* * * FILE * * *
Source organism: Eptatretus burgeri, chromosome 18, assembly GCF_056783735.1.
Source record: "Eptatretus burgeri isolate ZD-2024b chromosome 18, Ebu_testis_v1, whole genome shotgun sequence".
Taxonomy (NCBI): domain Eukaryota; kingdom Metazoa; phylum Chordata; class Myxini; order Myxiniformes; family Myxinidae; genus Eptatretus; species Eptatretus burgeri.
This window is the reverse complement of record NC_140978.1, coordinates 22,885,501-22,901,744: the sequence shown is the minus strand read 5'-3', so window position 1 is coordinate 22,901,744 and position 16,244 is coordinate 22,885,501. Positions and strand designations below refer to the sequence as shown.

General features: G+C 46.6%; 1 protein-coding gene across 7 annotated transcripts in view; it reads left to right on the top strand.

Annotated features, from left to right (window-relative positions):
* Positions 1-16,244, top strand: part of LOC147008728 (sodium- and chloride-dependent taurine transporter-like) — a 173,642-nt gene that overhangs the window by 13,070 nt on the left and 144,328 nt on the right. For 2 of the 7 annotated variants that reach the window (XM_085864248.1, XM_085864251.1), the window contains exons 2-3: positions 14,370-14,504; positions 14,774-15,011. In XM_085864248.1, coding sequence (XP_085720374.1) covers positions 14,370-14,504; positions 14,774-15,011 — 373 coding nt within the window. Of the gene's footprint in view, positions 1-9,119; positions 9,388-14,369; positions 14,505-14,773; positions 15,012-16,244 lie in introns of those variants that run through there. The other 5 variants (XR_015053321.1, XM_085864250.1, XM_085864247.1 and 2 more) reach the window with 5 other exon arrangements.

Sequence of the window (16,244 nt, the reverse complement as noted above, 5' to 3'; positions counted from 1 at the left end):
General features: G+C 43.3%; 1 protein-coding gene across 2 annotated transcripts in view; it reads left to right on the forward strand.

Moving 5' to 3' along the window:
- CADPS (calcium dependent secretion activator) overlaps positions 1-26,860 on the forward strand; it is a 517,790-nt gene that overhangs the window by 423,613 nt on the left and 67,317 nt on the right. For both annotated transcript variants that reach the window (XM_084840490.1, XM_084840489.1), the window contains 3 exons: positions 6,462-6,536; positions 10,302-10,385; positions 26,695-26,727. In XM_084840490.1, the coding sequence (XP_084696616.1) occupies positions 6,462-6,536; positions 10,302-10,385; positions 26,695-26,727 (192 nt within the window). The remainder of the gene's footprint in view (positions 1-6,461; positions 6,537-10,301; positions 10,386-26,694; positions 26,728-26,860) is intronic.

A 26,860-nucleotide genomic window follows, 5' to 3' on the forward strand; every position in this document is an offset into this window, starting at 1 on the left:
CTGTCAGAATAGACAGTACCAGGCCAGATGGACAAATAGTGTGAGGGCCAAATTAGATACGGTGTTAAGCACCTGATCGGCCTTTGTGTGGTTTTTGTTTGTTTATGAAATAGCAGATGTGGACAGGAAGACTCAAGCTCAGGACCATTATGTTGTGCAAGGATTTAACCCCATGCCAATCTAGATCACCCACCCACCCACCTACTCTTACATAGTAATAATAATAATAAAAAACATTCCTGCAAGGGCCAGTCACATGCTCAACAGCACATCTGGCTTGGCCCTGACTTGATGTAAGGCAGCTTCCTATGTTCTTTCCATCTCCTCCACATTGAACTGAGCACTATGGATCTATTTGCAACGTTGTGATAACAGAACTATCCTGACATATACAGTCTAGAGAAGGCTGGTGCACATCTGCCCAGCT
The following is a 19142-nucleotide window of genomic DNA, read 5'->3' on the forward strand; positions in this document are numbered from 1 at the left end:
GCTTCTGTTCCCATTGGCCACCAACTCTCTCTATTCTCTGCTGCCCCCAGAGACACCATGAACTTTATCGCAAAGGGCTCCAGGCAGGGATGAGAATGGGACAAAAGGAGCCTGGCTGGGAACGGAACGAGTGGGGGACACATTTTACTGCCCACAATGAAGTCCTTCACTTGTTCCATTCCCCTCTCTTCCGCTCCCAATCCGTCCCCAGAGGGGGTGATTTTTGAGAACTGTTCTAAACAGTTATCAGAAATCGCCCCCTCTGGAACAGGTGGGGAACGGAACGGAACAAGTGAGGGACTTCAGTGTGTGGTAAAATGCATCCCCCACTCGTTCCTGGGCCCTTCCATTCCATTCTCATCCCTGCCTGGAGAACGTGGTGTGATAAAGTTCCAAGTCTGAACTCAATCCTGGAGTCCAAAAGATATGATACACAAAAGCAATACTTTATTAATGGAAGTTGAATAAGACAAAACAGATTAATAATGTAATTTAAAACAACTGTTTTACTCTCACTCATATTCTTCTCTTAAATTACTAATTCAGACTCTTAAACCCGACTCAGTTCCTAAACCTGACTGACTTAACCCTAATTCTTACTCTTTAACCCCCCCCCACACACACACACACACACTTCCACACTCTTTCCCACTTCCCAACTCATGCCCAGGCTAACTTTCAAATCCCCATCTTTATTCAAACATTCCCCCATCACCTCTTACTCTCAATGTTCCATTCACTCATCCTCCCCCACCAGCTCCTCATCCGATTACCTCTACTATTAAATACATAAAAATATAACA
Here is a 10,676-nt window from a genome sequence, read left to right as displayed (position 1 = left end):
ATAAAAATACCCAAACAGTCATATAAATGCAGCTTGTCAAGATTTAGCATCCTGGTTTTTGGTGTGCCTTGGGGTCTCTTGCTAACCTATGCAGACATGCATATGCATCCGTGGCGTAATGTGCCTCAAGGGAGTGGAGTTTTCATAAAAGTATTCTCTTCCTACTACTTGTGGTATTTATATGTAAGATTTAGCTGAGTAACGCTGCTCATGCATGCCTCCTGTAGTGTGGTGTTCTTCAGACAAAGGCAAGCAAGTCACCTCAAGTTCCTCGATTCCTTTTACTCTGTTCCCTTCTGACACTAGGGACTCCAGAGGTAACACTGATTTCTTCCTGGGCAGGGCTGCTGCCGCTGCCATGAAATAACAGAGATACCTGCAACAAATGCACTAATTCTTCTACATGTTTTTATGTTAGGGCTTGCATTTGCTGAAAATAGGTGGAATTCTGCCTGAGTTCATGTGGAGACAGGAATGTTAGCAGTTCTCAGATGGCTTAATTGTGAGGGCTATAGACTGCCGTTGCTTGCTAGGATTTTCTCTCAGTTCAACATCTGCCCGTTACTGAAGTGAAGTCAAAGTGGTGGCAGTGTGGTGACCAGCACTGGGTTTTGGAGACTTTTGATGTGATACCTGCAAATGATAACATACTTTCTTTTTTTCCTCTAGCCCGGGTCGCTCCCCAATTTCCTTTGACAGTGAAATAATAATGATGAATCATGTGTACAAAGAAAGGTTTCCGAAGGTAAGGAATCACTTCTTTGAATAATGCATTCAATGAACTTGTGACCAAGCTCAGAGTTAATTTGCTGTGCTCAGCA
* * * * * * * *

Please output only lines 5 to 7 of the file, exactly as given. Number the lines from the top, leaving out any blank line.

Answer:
General features: G+C 46.6%; 1 protein-coding gene across 7 annotated transcripts in view; it reads left to right on the top strand.

Annotated features, from left to right (window-relative positions):
* Positions 1-16,244, top strand: part of LOC147008728 (sodium- and chloride-dependent taurine transporter-like) — a 173,642-nt gene that overhangs the window by 13,070 nt on the left and 144,328 nt on the right. For 2 of the 7 annotated variants that reach the window (XM_085864248.1, XM_085864251.1), the window contains exons 2-3: positions 14,370-14,504; positions 14,774-15,011. In XM_085864248.1, coding sequence (XP_085720374.1) covers positions 14,370-14,504; positions 14,774-15,011 — 373 coding nt within the window. Of the gene's footprint in view, positions 1-9,119; positions 9,388-14,369; positions 14,505-14,773; positions 15,012-16,244 lie in introns of those variants that run through there. The other 5 variants (XR_015053321.1, XM_085864250.1, XM_085864247.1 and 2 more) reach the window with 5 other exon arrangements.